After helping to delay the return of a Shell Oil icebreaker to the Arctic in a newsmaking protest last month, Global Justice Ecology Project’s GE Trees Campaigner Ruddy Turnstone was interviewed for a recent article published in the Willamette Week.
Turnstone was one of 13 Greenpeace protesters who repelled off the side of the St. Johns Bridge, hanging 100 feet in the air above the water for almost 40 hours. Ultimately, Shell’s ship, the Fennica, would complete its journey, but only after a significant delay that drew the attention of international media to the protester’s point of concern — the reckless extrication of fossil fuels from the Arctic and the residual effects on global warming and pollution.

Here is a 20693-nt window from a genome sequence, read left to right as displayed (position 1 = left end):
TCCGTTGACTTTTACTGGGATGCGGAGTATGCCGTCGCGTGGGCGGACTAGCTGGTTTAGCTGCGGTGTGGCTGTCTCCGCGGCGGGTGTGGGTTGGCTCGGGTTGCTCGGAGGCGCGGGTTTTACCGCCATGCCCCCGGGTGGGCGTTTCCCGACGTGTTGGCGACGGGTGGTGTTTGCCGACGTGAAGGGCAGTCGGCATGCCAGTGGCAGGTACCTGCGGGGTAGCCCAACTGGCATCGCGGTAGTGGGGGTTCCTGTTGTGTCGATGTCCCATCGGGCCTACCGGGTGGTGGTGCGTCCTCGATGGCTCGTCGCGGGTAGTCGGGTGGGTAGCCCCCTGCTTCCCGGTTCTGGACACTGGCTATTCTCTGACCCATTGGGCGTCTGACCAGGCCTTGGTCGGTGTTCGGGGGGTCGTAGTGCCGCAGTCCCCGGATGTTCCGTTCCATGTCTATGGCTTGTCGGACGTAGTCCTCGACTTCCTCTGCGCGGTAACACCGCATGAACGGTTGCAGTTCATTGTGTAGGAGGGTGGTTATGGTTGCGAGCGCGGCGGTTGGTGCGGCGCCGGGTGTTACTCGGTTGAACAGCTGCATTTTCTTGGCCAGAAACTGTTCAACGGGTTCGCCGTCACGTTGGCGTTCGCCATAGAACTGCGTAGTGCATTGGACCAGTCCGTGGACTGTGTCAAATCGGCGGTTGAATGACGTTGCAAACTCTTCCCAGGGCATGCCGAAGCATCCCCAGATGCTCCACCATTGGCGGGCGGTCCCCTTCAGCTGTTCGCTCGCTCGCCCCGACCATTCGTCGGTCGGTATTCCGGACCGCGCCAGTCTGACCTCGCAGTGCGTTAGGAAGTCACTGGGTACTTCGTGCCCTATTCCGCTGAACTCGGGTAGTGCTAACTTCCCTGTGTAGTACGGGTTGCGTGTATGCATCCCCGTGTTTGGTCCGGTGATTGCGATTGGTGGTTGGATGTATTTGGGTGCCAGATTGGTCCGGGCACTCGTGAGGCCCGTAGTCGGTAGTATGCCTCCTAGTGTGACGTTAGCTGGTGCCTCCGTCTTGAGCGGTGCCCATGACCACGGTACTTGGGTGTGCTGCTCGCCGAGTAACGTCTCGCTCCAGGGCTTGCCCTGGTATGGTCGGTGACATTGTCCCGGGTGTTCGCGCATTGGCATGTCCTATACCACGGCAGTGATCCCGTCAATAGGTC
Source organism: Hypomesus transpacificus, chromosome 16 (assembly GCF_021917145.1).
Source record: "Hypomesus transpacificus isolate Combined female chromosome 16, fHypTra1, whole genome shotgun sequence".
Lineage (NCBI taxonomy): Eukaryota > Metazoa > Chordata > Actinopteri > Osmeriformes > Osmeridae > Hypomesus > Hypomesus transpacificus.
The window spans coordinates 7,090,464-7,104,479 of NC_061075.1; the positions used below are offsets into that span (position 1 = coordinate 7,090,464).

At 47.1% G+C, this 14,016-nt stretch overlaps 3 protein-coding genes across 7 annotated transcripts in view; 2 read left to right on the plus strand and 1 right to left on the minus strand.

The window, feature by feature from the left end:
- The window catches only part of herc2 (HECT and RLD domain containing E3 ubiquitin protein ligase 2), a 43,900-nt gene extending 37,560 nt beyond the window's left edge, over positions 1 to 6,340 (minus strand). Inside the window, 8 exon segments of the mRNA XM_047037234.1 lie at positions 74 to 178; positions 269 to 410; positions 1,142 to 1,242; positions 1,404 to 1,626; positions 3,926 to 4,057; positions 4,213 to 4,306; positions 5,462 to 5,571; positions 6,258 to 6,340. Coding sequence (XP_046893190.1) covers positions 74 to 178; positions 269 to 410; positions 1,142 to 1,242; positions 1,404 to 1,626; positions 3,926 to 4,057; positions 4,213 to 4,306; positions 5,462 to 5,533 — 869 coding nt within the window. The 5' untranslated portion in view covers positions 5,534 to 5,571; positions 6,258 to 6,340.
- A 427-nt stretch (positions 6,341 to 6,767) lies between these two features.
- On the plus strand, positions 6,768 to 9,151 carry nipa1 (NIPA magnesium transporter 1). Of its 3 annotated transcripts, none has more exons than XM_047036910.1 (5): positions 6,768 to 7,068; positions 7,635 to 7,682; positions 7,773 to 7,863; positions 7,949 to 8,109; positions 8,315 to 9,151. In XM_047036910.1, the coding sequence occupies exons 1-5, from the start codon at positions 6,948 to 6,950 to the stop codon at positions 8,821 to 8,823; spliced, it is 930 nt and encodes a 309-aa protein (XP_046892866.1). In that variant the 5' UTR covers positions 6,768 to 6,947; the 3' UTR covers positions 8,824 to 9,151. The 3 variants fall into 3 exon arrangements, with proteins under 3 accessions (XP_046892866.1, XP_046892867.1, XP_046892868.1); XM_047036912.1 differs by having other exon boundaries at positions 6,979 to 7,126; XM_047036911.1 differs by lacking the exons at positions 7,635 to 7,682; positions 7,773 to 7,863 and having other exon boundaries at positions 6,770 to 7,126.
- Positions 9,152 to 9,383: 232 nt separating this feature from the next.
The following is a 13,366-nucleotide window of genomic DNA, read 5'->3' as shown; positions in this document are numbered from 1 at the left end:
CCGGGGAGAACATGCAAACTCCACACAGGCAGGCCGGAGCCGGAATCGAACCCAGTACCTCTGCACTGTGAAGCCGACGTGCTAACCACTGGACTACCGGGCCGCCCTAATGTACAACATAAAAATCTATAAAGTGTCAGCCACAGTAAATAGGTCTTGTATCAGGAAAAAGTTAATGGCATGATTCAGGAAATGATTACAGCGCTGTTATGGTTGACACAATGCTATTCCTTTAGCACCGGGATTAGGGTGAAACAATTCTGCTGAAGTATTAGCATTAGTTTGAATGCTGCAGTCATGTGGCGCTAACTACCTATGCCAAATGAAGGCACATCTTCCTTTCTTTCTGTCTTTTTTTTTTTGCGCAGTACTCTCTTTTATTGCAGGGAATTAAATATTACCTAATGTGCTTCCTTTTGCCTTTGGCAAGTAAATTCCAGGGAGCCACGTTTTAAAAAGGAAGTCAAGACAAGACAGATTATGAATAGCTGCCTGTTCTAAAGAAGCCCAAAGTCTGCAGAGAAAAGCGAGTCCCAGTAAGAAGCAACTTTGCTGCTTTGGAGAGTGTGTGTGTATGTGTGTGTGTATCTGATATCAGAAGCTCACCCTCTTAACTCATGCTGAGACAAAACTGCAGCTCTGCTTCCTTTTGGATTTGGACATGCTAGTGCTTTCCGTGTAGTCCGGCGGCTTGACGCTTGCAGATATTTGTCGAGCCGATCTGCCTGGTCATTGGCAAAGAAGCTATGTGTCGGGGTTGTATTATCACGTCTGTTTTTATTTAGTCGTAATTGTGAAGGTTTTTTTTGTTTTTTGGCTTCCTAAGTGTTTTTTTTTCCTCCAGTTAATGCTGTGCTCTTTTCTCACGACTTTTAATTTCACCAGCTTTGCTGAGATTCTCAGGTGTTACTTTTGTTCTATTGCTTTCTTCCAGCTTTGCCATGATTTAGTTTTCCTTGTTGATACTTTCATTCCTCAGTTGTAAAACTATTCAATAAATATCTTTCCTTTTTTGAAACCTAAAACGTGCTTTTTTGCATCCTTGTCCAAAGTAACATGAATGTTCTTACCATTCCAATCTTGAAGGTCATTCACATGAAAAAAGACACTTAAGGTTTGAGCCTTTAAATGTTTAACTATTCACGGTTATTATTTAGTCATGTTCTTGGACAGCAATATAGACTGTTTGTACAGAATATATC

But now, with minutes to go before the activists began their descent from the deck of Portland’s most beautiful bridge, Turnstone could see police cars arriving at the east end of the St. Johns Bridge.
Turnstone and the others were already over the railing.
Above Turnstone, a cloudless night twinkled with stars. Below, the lights of kayaks in the water looked like a reflection of the Milky Way. Police flashlights shone along the bridge.
She took a breath, and plunged into darkness.
She dropped 100 feet. For the next 39 hours, Turnstone and the others dangled in midair—and Portland was held in suspense.